The most famous and outstanding of philosophers of Taoism is Laoi more commonly known as Chuang Tzu. Taoism is said to be hard to understand, but is tells many truths and shows wisdom. Tao means the path or the way, it is known as the natural way the universe, the driving power in nature, the order behind all life and the driving force behind all living things. Taoist belief is if created by nature is thereby to be worshiped by nature. During the Tang Dynasty, small groups of Jews settled in China. The most prominent early community was at Kaifeng, in Henan province. In the 20th century, many Jews arrived in Hong Kong and Shanghai during those cities' periods of economic expansion in the first decades of the century, as well as for the purpose of seeking refuge from the Holocaust in Western Europe. Shanghai was particularly notable for its volume of Jewish refugees, most of whom left after the war, the rest relocating prior to or immediately after the establishment of the People's Republic. Today, the Kaifeng Jewish community is functionally extinct. Many descendants of the Kaifeng community still live among the Chinese population, mostly unaware of their Jewish ancestry. Meanwhile, remnants of the later arrivals maintain communities in Shanghai and Hong Kong. In recent years a community has also developed in Beijing.
More recently, since the late 20th century, along with the study of religion in general, the study of Judaism and Jews in China as an academic subject has begun to develop.
There are seven major dialects and many sub-dialects in China. The most common dialect spoken is known as Mandarin or Putonghua, this dialect is widely used by over 70 percent of the population. Putonghua is referred to as the Han language (hanyu) or Chinese.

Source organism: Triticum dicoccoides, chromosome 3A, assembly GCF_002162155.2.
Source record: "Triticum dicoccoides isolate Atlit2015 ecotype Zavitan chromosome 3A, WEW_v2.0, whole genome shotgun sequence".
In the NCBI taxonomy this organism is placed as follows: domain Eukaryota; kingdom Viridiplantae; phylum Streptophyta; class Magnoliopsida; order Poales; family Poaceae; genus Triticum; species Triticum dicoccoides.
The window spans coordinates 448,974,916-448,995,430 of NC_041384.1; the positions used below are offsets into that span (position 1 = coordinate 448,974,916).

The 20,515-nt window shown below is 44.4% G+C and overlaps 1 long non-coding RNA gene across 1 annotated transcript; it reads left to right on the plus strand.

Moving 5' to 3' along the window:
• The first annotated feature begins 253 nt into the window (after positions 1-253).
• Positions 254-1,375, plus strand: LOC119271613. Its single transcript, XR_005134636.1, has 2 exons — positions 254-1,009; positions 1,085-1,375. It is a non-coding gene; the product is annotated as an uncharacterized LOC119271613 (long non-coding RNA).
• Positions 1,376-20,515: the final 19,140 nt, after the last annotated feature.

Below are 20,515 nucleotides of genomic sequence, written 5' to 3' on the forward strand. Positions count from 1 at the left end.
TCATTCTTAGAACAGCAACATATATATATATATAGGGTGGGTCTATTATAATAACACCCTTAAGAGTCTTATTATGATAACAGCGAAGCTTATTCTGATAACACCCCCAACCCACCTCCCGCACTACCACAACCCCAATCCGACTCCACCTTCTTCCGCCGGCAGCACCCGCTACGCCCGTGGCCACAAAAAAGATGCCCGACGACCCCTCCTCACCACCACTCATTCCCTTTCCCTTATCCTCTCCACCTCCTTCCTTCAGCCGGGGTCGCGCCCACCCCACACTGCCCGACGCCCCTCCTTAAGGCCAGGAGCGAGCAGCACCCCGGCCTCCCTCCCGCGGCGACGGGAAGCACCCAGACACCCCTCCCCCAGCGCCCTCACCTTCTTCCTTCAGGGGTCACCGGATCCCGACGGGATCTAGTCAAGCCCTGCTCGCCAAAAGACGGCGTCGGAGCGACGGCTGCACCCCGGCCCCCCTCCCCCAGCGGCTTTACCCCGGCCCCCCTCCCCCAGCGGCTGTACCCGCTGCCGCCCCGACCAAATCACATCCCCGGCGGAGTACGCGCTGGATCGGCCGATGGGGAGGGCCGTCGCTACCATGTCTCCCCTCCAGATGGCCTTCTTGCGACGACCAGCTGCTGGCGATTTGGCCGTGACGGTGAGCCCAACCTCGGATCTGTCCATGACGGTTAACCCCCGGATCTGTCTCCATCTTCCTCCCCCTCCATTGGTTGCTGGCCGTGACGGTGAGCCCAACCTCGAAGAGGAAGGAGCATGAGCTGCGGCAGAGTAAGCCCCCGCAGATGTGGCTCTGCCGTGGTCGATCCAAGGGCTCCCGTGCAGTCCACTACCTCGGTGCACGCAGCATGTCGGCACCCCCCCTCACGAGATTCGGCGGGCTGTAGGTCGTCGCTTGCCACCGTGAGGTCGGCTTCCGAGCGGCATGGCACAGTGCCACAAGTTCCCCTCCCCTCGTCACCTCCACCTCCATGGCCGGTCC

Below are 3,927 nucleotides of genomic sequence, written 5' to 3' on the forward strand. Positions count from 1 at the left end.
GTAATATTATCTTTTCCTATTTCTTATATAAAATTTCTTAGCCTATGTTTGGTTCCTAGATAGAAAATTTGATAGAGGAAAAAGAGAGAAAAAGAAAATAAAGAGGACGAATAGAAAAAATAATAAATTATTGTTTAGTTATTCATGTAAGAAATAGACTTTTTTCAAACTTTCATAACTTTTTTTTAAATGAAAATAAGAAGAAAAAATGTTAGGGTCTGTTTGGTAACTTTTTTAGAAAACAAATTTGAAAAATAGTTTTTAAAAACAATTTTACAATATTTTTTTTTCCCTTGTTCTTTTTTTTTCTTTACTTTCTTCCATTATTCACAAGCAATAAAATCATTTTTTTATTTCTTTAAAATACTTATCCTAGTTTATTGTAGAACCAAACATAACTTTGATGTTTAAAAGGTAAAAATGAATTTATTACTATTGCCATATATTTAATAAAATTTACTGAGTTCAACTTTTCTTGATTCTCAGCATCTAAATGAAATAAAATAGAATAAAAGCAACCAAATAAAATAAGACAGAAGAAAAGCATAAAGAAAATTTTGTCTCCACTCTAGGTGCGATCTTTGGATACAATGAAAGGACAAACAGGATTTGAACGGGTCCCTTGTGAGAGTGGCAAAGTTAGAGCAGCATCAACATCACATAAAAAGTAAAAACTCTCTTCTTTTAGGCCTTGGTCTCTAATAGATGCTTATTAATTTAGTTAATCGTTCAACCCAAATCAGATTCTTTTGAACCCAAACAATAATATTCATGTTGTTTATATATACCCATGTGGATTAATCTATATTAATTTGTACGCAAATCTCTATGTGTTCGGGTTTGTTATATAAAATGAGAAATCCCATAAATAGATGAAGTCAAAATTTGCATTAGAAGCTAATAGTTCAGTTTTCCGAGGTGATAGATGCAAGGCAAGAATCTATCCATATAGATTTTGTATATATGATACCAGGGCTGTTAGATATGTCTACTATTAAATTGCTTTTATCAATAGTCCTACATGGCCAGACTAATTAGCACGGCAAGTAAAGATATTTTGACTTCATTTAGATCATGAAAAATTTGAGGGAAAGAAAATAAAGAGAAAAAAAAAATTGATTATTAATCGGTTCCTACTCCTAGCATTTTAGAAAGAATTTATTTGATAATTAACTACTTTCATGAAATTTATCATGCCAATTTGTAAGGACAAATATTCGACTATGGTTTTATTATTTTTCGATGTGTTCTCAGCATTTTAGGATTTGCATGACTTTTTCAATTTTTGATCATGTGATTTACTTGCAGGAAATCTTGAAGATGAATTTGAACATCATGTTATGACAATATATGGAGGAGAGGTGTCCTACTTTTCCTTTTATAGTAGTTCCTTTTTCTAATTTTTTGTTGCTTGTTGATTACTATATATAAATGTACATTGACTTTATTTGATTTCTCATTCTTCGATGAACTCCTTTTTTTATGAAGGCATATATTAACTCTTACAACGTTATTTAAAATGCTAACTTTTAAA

The governmental structure of China is a communist state. The capital of China is Beijing. The government structure in 1987 was based on the State Constitution adopted on 12/4/1982, by the National People's Congress, China's largest legislative body. The NPC meets annually for about 2 weeks to review and approve major new policy directions, laws, the budget, and major personnel changes. When the NPC is not in session, its permanent organ, the Standing Committee, exercises state power. The 1987 government structure superseded the 3 previous state constitutions of 1954, 1975 and 1978. The1982 state constitution reflects Deng Xiapong's determination to lay an institutional foundation of domestic stability and modernization for China. The 1982 State Constitution is a lengthy, mixture document of 138 articles. The new constitution is deemphasizing the class struggle and place top priority on development and on incorporating the contributions and interests of nonparty groups that can playa role in modernization. The flag description of China is red with a yellow five pointed star and four smaller yellow five pointed stars (arranged in a vertical arc toward the middle of the flag, in the upper hoist side corner. The economy of China has changed vastly by the Chinese leadership from sluggish Soviet style centrally planned economy to a more market oriented economy but still within a severe political framework of Communist Party control. To end this the authorities have switched to a system of household responsibility in agriculture in place of the old closed society, increased the authority of local officials and plant mangers in industry, permitted a wide variety of small scale enterprise in services and light manufacturing, and opened the economy to increased foreign trade and investment. China has become the second largest economy in the world after the US Agricultural output doubled in the 1980's and industry also posted major gains. China's leadership approved additional long term reforms aimed at giving still more play to market oriented institutions and at strengthening the center control over the financial system.